(photo credit: MK MERAV BEN-ARI'S OFFICE)
After the dust settled and the government was sworn in, 11 MKs, new and old, were put to the test – the psychometric test, that is. Lawmakers scored slightly above the national average on the psychometric exam Tuesday, which they took as part of Student Day in the Knesset.
The National Union of Israeli Students (NUIS) administered a short version of the college entrance exam to MKs in one of several events, organized in cooperation with Kulanu MK Merav Ben-Ari, chairwoman of the Knesset Caucus for Higher Education.
The 11 lawmakers who took the test, the Likud’s Yoav Kisch and Oren Hazan; Zionist Union’s Itzik Shmuli and Yossi Yonah; Yesh Atid’s Karin Elharar and Yael German; Kulanu’s Ben-Ari, Rachel Azaria and Roy Folkman and Meretz’s Esawi Frej, scored an average of 584, while the national average for 2013 was 533. They scored best on the English section and worst in math. Individual scores were not released.
“The purpose of this initiative is to show MKs that the psychometric exam should not have such a decisive role in acceptance to studies,” NUIS chairman Gilad Arditi said. “It should be a second chance for those whose bagrut [matriculation] grades are not good enough.”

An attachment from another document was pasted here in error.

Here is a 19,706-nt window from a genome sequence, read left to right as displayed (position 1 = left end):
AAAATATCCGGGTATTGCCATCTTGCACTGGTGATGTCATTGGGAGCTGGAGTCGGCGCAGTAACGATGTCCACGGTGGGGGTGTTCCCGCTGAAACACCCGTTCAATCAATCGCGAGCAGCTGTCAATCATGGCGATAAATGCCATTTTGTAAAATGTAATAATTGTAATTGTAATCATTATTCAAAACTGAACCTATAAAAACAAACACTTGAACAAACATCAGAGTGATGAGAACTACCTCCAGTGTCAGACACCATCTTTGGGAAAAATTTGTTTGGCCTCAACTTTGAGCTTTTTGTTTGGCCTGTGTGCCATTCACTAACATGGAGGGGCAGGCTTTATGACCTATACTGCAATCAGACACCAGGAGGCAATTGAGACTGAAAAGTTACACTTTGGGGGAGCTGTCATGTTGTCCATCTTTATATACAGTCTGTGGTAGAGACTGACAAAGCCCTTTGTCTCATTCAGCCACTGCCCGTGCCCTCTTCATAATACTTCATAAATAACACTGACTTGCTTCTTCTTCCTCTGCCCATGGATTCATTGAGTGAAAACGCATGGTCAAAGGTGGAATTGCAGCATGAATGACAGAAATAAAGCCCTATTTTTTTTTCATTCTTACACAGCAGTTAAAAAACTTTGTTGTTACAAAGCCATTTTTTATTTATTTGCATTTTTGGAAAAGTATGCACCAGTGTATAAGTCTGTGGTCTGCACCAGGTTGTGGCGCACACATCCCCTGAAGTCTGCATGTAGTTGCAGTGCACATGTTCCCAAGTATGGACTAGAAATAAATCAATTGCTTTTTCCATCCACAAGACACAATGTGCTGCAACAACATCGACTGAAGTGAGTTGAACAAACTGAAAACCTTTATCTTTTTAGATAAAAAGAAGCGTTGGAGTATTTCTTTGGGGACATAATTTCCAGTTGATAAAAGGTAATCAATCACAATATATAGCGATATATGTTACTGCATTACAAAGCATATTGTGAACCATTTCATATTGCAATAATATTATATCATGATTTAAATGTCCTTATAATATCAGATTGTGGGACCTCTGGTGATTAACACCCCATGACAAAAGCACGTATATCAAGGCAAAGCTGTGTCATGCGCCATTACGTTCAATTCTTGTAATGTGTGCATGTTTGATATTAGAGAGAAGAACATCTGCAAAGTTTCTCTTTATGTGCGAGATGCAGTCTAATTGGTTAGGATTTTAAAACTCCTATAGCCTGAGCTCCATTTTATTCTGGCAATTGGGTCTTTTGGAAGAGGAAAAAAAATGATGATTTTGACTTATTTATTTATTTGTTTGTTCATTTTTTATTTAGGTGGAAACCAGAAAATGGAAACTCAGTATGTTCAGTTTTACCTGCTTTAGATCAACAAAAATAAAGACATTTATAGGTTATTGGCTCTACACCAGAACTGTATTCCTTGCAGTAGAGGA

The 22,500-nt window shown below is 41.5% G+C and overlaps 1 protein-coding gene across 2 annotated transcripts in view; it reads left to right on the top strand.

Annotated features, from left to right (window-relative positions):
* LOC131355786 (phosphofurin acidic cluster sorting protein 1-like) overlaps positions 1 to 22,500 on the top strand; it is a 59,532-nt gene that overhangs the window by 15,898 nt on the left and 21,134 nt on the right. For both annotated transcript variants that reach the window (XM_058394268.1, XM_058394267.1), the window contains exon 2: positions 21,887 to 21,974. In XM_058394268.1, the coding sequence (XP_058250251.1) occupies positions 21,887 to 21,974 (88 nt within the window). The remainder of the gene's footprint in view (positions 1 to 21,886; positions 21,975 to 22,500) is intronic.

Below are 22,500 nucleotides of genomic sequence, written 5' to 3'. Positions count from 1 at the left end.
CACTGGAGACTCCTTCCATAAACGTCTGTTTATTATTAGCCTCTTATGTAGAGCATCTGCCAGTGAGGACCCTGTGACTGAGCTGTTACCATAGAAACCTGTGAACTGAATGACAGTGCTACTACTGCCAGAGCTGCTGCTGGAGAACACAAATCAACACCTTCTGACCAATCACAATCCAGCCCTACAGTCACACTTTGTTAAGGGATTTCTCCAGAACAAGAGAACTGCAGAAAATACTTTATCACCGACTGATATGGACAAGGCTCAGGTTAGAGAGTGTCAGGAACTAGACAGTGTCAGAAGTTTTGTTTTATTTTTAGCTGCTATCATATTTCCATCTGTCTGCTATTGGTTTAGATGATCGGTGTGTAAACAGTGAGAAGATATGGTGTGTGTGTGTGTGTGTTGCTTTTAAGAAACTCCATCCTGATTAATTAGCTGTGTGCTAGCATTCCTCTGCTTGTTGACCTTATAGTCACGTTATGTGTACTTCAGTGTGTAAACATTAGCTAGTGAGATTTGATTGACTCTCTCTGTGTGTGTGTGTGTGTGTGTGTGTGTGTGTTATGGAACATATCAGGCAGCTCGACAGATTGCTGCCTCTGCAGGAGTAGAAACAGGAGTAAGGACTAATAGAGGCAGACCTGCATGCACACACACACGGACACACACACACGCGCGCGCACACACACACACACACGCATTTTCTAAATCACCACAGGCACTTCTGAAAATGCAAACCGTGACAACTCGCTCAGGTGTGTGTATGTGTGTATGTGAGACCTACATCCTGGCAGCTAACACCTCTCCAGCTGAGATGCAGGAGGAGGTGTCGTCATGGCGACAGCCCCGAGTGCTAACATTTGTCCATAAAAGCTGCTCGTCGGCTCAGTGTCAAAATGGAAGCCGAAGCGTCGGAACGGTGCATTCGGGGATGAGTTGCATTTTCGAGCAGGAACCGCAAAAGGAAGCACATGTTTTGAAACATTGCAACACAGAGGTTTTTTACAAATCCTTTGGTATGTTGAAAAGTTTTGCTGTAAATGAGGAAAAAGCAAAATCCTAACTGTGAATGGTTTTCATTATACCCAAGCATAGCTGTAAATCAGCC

The psychometric exam costs NIS 540, but the NUIS found that 86 percent of students took a preparatory course, which cost NIS 5,000- NIS 9,000, and 14% of students took two courses.
In addition, National Institute for Testing and Examinations statistics show that those who do best on the exam are male, from the Center, Ashkenazi and have parents with college degrees.
“This test increases economic gaps in our society and does not reflect real abilities and quality of candidates [for college acceptance],” Arditi added.
Ben-Ari said universities should look at the individual person and not just his or her psychometric scores.
She recounted that she was accepted to studies at the Herzliya Interdisciplinary Center based on her service as an officer in the IDF, without a psychometric score, and that she has a law degree and an MBA.
When time was up at the end of the exam, Hazan shouted that he was not finished yet, refusing to hand it in to be graded, though he eventually was persuaded.
Hazan pointed out that MKs did not take the exam very seriously – he and others cracked jokes throughout – saying that proves it needs to be canceled.
Earlier Tuesday, NUIS representatives met with Education Minister Naftali Bennett, Senior Citizens, Young People and Gender Equality Minister Gila Gamliel and opposition leader Isaac Herzog (Zionist Union).
“Student activism helps shape the face of the country,” Bennett told the students.
“I am in the process of learning my job, so I’m here to hear and listen, but it’s important for you to know you have an important role in shaping our society.”
Herzog to the opportunity to accuse the government of censoring opposing opinions in the media and the courts, adding: “I fear that the harm in the freedom to express opinions will reach academia, as well.”
When the chairman of the Peres Academic Center’s student union told Herzog that he shouldn’t talk about politics, the opposition leader argued with him, saying “students are a great, influential power in Israeli society....[They]need to stand at the head of battles and wars for Israeli society’s character.”